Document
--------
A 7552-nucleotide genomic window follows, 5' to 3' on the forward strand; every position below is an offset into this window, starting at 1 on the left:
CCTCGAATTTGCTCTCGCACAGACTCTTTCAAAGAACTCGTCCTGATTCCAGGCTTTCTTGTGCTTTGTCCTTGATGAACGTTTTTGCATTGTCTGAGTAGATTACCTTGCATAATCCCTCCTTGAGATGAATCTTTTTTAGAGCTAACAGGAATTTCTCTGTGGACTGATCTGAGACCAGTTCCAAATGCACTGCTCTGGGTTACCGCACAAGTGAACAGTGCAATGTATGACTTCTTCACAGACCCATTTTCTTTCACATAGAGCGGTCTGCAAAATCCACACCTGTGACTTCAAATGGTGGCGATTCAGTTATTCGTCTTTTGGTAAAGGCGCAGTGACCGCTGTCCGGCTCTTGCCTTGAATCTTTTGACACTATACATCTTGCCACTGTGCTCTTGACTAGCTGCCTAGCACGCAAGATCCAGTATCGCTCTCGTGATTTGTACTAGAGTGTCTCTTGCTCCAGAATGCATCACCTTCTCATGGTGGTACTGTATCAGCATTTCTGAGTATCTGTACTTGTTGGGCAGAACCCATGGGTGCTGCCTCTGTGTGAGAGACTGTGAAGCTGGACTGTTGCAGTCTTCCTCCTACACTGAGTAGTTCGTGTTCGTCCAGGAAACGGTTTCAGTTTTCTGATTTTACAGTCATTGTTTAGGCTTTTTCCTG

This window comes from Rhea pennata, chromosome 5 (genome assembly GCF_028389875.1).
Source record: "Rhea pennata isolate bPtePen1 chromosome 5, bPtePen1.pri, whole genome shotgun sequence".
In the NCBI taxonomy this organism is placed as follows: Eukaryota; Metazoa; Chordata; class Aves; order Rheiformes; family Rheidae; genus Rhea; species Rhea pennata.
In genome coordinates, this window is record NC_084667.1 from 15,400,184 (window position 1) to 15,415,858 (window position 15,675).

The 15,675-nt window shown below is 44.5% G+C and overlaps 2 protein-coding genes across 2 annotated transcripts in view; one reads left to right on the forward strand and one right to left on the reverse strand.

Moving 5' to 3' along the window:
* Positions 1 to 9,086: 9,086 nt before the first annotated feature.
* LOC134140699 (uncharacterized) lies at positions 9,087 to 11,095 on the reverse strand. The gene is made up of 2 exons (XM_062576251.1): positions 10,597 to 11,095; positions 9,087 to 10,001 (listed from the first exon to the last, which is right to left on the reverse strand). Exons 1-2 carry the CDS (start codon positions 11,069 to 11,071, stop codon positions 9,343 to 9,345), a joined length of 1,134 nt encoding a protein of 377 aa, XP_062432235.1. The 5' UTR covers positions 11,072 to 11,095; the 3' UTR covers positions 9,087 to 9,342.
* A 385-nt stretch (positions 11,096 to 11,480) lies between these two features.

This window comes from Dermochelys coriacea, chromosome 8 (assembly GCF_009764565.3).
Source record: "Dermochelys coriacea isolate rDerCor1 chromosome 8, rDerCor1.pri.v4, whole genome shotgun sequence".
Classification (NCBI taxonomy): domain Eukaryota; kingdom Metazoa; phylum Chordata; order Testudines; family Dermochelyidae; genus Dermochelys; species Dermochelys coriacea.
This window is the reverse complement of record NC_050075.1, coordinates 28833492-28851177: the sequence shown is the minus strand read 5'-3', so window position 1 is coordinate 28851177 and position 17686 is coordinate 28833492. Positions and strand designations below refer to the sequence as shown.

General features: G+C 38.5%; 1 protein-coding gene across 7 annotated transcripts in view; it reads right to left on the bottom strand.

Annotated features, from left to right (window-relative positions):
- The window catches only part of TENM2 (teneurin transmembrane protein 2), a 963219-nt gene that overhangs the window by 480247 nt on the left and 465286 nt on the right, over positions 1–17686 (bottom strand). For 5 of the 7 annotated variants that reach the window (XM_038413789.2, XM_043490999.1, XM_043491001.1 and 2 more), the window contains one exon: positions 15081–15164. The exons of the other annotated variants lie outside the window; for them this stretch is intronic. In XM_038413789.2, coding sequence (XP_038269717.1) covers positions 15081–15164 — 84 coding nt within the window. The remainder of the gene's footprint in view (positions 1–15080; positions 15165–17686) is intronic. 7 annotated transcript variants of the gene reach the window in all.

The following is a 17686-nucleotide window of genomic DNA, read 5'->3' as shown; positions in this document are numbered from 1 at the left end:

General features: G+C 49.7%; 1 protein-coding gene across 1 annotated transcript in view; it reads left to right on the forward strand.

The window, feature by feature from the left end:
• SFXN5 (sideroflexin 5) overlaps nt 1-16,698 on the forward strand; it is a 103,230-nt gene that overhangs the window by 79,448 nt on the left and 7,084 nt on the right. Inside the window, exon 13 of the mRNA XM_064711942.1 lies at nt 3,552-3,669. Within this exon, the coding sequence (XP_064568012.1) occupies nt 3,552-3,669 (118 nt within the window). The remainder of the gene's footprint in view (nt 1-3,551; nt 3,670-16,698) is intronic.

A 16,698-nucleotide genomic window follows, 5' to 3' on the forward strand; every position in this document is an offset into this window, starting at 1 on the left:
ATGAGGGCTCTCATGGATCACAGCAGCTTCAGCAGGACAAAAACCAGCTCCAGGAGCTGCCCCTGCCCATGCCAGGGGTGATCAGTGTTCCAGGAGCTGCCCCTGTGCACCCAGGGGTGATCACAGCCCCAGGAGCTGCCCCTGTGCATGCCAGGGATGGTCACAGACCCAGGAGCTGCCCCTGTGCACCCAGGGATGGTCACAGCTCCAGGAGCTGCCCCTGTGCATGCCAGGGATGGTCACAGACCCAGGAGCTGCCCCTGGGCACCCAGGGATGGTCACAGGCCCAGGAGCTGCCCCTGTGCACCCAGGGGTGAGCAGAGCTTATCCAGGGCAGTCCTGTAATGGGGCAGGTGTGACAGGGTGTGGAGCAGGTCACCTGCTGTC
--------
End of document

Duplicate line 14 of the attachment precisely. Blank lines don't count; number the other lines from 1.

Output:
Classification (NCBI taxonomy): domain Eukaryota; kingdom Metazoa; phylum Chordata; order Testudines; family Dermochelyidae; genus Dermochelys; species Dermochelys coriacea.